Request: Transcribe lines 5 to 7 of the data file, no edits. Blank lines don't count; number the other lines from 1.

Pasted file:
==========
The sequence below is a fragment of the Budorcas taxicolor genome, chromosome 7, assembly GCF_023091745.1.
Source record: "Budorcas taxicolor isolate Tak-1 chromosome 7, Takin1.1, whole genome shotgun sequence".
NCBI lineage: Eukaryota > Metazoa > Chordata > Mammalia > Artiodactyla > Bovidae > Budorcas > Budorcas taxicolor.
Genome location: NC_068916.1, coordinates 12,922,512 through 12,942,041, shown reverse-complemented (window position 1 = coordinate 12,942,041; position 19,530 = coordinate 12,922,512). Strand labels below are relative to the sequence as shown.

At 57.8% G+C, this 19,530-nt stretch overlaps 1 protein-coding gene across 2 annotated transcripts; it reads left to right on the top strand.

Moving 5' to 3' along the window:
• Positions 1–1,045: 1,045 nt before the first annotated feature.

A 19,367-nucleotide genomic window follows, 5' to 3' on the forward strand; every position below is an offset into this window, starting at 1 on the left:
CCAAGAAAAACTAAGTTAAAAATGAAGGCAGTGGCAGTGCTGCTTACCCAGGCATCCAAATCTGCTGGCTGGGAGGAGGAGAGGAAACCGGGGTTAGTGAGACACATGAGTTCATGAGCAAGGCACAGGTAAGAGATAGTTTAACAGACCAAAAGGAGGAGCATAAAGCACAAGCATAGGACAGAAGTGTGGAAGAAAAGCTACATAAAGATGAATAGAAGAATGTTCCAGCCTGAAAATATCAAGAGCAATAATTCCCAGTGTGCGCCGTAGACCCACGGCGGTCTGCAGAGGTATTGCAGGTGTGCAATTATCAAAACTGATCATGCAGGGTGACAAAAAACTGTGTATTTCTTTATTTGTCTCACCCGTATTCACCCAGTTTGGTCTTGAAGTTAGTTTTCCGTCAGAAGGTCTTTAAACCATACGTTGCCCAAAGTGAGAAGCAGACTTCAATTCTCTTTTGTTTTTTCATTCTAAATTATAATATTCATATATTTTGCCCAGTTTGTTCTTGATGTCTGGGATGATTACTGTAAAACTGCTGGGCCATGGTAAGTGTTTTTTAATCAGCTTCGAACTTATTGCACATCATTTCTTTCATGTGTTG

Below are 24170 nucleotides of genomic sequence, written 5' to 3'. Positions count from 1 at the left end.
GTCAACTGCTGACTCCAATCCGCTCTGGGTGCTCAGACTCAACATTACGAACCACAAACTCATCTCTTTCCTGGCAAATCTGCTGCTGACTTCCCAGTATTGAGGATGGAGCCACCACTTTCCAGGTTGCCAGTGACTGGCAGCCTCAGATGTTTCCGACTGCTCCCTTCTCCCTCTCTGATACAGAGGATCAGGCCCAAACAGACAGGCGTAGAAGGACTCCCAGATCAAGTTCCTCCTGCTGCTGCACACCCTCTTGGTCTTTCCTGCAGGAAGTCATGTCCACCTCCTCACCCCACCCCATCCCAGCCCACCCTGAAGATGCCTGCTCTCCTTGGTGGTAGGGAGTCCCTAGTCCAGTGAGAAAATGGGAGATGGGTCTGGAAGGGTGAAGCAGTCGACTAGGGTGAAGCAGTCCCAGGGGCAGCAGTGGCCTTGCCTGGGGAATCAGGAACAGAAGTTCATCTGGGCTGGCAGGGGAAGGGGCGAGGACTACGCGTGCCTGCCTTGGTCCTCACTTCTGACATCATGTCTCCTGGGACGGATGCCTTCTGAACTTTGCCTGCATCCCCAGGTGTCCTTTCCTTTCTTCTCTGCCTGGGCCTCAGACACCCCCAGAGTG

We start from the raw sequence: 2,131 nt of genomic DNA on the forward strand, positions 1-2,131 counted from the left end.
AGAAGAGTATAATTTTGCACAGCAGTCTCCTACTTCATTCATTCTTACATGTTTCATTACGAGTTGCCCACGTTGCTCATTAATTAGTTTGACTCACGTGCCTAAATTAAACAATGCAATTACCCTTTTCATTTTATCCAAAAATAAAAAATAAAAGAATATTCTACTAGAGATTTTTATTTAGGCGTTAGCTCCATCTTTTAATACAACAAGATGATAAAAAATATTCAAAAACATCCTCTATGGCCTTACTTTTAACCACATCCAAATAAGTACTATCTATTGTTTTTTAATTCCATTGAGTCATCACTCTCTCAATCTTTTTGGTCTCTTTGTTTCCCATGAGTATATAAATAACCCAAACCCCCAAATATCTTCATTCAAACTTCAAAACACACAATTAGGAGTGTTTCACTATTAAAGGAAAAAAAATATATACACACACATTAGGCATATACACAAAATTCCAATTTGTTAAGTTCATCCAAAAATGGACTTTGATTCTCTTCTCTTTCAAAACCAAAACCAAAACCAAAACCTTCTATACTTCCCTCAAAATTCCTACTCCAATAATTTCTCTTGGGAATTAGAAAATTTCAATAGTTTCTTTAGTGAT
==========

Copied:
At 57.8% G+C, this 19,530-nt stretch overlaps 1 protein-coding gene across 2 annotated transcripts; it reads left to right on the top strand.

Moving 5' to 3' along the window:
• Positions 1–1,045: 1,045 nt before the first annotated feature.